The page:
Spider veins are small, damaged veins that commonly occur on the legs, face, and neck. While spider veins are generally not painful and are not of medical concern, their appearance as thin red lines or weblike networks can cause cosmetic concern.
Spider veins occur because of weakness in the vein wall, but they can also be caused by larger feeding veins that redirect blood towards the skin. This can lead to non-functional veins that appear underneath the surface of your skin as spider veins. Spider veins are commonly hereditary, meaning that if your parents or grandparents have them, it is likely you will develop them as well.
Spider veins are not painful and are rarely cause for medical concern.
Treatment for spider veins can be quick, minimally invasive and will not require a trip to the hospital. The treatment is designed to close off the feeder veins, resulting in blood returning to veins with properly working valves. The dead veins will eventually be reabsorbed into the body.
Depending on the type and distribution of your spider veins, as well as your skin type, Doctor Cohen will likely recommend a combination of surface laser therapy alongside injection sclerotherapy. The surface laser will treat the smaller fine veins, while the injection sclerotherapy will treat the larger veins.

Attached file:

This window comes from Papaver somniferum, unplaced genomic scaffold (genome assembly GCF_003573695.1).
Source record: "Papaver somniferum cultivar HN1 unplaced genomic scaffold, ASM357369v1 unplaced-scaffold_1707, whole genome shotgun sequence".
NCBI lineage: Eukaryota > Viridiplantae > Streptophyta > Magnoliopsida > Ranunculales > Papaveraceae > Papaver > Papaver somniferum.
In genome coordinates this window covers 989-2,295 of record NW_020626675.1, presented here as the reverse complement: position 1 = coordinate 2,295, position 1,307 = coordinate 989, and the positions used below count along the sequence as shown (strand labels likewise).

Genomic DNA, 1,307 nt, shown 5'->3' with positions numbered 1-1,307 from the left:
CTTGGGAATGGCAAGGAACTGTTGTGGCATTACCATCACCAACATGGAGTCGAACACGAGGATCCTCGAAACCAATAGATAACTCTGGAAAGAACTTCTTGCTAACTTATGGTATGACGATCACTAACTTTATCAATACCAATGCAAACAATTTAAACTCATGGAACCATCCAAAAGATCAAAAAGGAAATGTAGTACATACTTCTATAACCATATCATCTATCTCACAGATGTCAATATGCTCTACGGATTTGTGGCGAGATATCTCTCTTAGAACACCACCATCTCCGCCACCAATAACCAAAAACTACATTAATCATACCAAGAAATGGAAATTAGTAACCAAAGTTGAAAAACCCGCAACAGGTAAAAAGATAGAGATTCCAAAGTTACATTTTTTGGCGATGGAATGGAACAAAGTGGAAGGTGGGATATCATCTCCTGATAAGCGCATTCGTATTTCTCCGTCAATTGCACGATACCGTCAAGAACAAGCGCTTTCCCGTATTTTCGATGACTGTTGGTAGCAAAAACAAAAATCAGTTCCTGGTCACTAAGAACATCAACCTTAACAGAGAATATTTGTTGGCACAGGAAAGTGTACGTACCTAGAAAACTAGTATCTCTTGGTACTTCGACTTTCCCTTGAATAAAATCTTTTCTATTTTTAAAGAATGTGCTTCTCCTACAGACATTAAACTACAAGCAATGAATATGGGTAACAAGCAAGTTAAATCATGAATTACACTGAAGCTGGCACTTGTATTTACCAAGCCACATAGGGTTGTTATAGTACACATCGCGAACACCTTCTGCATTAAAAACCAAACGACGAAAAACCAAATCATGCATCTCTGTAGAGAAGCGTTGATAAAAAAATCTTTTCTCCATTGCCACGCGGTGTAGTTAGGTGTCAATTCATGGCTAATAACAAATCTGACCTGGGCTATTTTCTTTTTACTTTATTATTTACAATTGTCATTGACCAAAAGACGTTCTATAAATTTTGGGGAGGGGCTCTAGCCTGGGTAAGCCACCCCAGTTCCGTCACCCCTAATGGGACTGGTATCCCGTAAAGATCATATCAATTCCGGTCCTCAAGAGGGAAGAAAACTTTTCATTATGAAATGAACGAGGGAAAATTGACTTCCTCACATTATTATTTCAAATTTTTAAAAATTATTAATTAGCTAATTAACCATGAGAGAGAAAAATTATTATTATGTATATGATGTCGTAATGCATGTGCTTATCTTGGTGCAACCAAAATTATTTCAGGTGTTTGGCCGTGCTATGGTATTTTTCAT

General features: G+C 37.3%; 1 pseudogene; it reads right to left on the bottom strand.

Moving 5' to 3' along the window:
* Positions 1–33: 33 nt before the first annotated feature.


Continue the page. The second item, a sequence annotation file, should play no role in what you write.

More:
Before deciding upon a treatment plan, Doctor Cohen will take some time to understand your personal history, while also looking at how your underlying veins are functioning. This will be done using a special ultrasound called a venous incompetence scan.
Most of these scans will reveal nothing abnormal, however, in some cases they will show a weakness in the underlying venous system (varicose vein) that will need to be resolved prior to treating the spider veins. If this is the case, Doctor Cohen will likely recommend waiting three months post treatment of the larger varicose veins before starting treatment for your spider veins.